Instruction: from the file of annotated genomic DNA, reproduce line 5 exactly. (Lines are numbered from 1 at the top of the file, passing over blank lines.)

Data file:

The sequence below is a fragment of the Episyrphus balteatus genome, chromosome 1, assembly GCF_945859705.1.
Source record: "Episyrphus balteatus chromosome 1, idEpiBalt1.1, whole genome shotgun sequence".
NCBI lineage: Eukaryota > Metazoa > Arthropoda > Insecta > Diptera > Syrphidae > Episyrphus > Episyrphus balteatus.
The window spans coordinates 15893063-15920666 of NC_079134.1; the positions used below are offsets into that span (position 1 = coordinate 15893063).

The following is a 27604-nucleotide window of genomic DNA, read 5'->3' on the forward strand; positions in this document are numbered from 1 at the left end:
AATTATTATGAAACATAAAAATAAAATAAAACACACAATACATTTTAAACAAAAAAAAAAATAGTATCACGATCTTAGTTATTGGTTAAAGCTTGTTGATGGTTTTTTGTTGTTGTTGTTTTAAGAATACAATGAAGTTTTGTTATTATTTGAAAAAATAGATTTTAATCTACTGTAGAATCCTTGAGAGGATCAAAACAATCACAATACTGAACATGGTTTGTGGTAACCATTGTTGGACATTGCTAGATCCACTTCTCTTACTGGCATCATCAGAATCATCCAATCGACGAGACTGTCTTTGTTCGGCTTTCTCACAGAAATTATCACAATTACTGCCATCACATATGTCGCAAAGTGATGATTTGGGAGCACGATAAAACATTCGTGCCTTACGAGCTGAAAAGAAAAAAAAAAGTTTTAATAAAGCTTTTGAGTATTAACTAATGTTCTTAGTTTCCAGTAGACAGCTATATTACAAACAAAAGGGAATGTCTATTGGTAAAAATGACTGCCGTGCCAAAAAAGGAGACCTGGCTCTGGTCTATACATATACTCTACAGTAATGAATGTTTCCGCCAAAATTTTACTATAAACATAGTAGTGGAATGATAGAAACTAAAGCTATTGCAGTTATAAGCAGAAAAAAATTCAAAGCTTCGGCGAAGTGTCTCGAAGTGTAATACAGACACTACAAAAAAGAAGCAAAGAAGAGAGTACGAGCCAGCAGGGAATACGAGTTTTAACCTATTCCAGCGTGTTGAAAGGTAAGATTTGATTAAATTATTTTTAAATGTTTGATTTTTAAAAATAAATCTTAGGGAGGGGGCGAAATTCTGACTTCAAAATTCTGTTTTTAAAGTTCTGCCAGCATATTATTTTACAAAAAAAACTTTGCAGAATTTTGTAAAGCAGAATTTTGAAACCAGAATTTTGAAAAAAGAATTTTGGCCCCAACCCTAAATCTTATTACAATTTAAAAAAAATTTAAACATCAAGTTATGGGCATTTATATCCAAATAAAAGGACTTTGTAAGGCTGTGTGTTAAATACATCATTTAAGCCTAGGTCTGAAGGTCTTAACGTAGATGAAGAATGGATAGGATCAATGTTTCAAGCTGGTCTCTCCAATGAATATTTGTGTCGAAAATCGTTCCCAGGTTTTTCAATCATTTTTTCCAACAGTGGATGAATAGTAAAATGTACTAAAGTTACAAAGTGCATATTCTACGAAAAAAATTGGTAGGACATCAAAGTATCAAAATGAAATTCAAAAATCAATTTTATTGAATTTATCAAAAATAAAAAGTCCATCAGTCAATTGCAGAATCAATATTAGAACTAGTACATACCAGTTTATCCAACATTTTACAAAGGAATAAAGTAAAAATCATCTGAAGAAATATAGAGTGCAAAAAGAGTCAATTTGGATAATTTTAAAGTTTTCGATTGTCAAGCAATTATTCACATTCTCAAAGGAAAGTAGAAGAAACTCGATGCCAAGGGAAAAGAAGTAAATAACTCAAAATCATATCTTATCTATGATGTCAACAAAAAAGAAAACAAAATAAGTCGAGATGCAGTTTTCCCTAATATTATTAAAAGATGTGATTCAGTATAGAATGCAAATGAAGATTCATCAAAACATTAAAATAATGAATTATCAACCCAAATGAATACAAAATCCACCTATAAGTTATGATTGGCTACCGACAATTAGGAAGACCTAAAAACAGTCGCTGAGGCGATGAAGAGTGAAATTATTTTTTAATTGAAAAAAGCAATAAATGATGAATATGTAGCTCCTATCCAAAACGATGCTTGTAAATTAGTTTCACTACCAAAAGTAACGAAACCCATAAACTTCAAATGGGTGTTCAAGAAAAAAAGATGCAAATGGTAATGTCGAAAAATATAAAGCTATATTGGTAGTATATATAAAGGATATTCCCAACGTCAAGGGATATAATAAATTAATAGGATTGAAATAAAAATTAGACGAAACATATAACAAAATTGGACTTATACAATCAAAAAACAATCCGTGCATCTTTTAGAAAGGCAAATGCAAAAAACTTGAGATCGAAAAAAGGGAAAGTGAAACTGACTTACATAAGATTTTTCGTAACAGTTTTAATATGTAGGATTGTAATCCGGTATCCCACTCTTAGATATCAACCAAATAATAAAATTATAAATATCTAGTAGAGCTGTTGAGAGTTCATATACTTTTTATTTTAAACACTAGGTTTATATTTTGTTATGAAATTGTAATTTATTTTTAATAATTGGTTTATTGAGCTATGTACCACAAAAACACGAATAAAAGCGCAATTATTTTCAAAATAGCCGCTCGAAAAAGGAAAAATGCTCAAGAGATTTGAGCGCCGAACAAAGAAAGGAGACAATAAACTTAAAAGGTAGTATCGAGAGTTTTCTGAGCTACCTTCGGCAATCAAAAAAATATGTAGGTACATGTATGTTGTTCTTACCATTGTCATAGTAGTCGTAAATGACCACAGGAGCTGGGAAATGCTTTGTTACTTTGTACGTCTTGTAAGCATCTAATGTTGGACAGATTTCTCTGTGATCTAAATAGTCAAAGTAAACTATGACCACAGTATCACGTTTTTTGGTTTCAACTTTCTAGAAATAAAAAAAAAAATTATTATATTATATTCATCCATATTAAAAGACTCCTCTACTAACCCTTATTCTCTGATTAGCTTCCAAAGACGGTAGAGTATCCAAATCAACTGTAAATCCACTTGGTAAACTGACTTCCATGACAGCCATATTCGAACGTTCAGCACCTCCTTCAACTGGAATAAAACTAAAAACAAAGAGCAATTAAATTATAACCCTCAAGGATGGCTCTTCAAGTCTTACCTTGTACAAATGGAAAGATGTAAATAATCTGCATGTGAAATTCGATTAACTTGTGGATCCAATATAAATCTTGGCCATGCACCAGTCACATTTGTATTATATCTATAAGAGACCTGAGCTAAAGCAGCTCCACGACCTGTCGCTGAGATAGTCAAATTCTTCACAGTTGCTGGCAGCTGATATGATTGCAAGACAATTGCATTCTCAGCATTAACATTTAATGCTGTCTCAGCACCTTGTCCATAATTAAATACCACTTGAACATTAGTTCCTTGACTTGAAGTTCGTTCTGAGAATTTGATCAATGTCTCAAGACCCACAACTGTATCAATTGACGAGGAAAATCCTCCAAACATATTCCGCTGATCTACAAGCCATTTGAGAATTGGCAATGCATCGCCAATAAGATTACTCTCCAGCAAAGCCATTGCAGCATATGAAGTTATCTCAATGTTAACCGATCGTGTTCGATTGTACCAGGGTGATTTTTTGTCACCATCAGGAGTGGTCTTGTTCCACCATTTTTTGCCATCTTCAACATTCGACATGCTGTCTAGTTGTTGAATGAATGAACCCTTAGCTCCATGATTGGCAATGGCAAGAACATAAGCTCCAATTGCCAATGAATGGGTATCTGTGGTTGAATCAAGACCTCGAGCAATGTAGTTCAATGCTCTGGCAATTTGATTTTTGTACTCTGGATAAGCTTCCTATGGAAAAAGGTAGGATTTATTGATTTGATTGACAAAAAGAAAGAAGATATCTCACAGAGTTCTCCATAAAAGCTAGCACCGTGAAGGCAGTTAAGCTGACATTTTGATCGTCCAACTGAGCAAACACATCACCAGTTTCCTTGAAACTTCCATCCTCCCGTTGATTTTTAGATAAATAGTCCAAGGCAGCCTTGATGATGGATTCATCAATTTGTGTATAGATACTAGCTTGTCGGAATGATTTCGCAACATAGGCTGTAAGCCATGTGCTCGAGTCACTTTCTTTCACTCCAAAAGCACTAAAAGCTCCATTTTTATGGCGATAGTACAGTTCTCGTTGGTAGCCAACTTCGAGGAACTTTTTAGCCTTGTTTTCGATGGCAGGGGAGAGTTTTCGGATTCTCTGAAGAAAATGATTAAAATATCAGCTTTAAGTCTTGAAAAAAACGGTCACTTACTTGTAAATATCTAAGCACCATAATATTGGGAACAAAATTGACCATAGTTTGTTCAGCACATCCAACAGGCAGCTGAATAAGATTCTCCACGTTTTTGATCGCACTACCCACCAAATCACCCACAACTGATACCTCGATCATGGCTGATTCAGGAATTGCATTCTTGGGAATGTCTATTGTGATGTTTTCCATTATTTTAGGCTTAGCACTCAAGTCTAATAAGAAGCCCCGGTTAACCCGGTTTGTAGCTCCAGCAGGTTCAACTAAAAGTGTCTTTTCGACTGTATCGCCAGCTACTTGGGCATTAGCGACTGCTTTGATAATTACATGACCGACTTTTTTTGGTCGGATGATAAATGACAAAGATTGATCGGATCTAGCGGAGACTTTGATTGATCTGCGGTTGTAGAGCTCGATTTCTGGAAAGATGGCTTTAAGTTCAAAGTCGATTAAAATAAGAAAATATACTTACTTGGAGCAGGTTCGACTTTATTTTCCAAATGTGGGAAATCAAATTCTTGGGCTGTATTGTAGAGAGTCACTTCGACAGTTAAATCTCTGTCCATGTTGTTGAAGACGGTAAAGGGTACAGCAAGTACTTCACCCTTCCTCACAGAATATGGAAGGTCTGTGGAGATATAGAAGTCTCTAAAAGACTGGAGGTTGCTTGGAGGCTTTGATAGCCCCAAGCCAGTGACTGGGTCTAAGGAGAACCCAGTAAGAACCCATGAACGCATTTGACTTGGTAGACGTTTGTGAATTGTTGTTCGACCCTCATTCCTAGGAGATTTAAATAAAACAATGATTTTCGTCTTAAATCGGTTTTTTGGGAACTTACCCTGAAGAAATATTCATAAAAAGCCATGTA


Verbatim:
The following is a 27604-nucleotide window of genomic DNA, read 5'->3' on the forward strand; positions in this document are numbered from 1 at the left end: